The DPH compiles a quarterly list which identifies all facilities against which the department has taken action. These include notifications for penalties, license revocations, refusal of license renewal, license suspension and conditional license issuance. The DPH lists must, by law, be available to the public for free.

These lists will also contain certain details about the surrounding investigations and circumstances which gave rise to the department’s actions. This may include identifying information about specific people against which actions were directed. If any penalties were sought by the DPH, these will also be available. When applicable, the final result of actions will be provided.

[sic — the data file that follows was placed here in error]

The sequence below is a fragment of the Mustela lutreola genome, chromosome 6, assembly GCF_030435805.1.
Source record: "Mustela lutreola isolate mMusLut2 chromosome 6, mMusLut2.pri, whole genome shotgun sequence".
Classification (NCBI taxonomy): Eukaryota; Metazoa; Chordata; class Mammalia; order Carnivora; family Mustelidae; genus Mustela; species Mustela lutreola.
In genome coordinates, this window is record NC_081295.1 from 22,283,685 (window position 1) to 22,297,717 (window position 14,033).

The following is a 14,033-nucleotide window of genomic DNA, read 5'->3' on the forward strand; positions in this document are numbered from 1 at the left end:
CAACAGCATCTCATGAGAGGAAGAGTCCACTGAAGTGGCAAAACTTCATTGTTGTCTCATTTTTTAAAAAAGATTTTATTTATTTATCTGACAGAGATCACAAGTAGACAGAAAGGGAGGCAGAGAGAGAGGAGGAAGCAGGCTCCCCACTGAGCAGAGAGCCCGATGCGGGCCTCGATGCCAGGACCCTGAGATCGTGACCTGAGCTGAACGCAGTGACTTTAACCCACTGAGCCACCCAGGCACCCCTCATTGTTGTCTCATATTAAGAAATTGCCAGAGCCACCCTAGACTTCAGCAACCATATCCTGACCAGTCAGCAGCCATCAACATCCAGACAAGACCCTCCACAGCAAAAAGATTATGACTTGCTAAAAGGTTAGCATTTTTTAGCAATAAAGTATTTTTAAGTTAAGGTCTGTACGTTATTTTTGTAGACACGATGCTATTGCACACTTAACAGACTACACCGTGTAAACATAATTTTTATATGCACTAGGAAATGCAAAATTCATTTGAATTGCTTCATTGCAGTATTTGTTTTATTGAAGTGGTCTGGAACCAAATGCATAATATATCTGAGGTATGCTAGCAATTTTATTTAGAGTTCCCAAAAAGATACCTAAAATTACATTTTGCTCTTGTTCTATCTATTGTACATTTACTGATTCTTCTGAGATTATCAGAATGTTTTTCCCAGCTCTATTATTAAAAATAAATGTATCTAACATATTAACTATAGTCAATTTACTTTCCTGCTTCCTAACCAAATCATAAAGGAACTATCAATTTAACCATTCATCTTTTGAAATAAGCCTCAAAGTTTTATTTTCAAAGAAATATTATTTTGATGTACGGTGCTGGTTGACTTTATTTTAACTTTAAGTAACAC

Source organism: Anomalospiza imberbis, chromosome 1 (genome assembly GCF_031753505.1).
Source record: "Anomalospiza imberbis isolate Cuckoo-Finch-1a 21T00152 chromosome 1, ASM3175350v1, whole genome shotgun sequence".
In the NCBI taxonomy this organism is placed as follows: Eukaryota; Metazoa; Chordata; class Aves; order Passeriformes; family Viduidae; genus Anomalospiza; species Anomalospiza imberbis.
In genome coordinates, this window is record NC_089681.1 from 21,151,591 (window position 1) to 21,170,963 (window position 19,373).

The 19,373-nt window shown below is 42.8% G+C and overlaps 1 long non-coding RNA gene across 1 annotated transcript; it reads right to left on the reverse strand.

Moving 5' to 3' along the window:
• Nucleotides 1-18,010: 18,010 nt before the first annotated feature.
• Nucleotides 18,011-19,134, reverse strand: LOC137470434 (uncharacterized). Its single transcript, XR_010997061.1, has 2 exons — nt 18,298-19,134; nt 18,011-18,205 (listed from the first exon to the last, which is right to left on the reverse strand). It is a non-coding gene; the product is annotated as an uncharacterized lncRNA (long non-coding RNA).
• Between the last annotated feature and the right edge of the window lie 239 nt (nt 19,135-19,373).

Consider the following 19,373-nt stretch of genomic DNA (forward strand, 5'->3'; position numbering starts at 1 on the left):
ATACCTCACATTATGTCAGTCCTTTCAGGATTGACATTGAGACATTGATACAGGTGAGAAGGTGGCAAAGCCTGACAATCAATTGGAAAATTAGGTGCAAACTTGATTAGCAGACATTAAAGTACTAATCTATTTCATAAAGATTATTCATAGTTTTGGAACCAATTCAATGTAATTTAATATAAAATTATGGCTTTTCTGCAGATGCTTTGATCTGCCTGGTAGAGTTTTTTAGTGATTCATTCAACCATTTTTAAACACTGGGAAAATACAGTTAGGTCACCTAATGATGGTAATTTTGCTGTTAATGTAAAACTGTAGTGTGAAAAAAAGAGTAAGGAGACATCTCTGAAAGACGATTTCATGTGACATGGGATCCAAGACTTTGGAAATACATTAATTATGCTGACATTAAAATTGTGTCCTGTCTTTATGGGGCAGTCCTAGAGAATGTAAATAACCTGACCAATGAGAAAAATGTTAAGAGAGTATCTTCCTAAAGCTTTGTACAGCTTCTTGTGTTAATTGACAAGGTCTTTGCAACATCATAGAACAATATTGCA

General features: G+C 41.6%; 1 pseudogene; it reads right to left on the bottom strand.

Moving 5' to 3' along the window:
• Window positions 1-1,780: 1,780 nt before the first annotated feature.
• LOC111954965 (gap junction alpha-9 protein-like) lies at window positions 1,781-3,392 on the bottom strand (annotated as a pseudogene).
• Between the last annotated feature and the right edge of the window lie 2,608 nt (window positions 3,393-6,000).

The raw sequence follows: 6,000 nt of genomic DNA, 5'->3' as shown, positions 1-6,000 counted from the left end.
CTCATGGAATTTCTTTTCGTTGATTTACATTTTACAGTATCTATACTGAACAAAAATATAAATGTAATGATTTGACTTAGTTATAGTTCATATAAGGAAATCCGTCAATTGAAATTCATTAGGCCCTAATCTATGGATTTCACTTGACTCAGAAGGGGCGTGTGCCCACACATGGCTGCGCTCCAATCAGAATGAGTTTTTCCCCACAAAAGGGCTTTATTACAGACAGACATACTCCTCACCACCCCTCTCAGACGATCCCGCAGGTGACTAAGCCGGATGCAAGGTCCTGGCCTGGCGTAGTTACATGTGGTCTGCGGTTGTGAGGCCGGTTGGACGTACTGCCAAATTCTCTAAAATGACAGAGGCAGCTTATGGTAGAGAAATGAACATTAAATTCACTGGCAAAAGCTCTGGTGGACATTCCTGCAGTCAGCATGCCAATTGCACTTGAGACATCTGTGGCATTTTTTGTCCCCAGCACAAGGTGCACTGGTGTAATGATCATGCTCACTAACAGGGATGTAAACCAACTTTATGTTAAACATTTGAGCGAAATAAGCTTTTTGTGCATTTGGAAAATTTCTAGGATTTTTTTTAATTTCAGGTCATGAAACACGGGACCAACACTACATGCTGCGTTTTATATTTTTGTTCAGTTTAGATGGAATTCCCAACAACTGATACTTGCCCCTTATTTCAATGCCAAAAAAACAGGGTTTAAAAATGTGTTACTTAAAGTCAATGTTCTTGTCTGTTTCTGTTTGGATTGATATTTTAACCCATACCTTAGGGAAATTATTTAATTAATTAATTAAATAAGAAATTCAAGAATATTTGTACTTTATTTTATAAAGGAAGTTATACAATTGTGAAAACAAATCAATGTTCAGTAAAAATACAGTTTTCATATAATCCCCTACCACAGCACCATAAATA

Those who believe their loved ones are not in a safe environment may want to review these lists. This may provide an indication of whether a facility suffers from systemic abuse problems.

Nursing home safety must be addressed

The issue of safe elder care is not one which is going away any time soon. The CDC estimates that approximately 3 million elderly patients will reside in nursing homes by 2030. Given this, it is important to recognize the value of identifying and implementing effective nursing home safety standards. Part of this involves legal action against nursing homes that fail to provide safe environments for their residents. Those who wish to learn more about pursuing litigation against an elder care facility may wish to speak with a nursing home neglect attorney.